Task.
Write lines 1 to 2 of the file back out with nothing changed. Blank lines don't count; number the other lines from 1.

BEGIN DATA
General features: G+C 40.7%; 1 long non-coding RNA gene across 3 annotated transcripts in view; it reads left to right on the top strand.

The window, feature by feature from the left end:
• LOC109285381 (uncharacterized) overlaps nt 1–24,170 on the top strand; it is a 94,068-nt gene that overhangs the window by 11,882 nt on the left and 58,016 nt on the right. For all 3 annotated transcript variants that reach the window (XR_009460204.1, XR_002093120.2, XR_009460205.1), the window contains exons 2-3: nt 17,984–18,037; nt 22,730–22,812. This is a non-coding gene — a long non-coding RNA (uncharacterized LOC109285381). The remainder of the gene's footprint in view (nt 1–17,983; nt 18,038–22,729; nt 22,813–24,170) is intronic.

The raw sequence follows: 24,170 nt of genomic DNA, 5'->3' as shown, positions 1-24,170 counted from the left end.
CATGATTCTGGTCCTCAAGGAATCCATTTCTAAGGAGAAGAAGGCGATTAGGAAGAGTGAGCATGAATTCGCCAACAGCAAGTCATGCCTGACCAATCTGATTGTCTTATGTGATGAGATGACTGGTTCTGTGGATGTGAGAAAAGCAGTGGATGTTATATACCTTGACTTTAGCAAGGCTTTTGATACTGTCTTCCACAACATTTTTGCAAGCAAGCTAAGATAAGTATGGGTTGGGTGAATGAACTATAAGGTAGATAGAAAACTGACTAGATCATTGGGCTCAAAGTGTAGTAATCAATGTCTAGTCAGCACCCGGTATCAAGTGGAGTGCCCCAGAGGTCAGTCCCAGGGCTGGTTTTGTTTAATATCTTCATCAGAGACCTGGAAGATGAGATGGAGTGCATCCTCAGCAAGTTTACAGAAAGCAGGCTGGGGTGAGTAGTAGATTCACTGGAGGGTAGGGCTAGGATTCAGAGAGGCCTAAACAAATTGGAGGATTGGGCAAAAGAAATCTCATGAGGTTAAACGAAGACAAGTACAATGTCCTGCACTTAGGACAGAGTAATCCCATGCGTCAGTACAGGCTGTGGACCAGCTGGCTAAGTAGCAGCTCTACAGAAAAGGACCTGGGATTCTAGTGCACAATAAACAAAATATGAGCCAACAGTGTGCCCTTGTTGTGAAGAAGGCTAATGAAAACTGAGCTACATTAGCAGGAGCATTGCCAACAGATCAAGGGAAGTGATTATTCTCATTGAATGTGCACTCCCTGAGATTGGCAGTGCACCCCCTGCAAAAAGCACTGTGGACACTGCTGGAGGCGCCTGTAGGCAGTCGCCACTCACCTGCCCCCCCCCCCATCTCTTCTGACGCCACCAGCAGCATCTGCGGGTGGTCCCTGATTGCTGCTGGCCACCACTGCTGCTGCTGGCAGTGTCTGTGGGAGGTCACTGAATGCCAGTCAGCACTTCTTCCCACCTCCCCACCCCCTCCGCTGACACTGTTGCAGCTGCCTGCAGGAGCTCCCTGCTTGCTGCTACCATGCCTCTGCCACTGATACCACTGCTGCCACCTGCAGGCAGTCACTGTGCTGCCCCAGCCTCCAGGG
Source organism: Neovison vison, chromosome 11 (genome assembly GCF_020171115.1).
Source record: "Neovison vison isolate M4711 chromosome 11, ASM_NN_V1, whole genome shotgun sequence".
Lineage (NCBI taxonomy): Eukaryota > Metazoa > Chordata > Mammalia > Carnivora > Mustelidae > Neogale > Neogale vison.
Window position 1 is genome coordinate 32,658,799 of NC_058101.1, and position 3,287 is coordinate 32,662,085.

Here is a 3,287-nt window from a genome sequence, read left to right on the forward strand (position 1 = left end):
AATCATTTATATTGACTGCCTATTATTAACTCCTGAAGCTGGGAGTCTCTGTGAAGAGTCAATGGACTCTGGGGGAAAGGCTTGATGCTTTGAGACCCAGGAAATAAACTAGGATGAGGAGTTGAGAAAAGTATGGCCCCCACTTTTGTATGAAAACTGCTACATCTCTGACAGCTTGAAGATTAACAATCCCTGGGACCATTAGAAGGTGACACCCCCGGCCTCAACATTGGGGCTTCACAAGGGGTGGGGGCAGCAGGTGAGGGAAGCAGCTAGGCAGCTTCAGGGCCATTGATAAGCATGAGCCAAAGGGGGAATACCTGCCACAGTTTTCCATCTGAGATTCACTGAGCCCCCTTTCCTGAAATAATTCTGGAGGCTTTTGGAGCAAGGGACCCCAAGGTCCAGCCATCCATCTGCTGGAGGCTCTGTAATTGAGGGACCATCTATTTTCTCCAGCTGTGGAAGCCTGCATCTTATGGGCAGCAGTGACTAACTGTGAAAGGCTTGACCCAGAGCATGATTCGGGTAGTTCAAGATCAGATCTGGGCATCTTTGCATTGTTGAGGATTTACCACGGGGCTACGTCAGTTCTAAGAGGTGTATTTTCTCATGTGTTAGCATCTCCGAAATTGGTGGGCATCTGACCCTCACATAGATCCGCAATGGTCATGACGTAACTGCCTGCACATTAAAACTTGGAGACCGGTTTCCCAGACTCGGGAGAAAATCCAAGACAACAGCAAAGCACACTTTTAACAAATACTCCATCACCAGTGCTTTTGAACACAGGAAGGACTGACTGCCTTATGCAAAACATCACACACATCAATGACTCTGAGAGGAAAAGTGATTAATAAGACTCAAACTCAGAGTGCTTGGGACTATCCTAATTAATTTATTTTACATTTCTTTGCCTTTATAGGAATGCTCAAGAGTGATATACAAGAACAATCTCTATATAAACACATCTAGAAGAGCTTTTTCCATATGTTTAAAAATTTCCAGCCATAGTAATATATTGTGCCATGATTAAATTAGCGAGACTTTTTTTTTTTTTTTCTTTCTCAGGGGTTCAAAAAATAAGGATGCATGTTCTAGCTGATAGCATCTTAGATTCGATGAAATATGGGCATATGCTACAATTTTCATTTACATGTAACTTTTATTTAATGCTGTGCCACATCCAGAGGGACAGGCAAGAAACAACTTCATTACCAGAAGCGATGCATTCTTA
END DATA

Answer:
General features: G+C 40.7%; 1 long non-coding RNA gene across 3 annotated transcripts in view; it reads left to right on the top strand.

The window, feature by feature from the left end: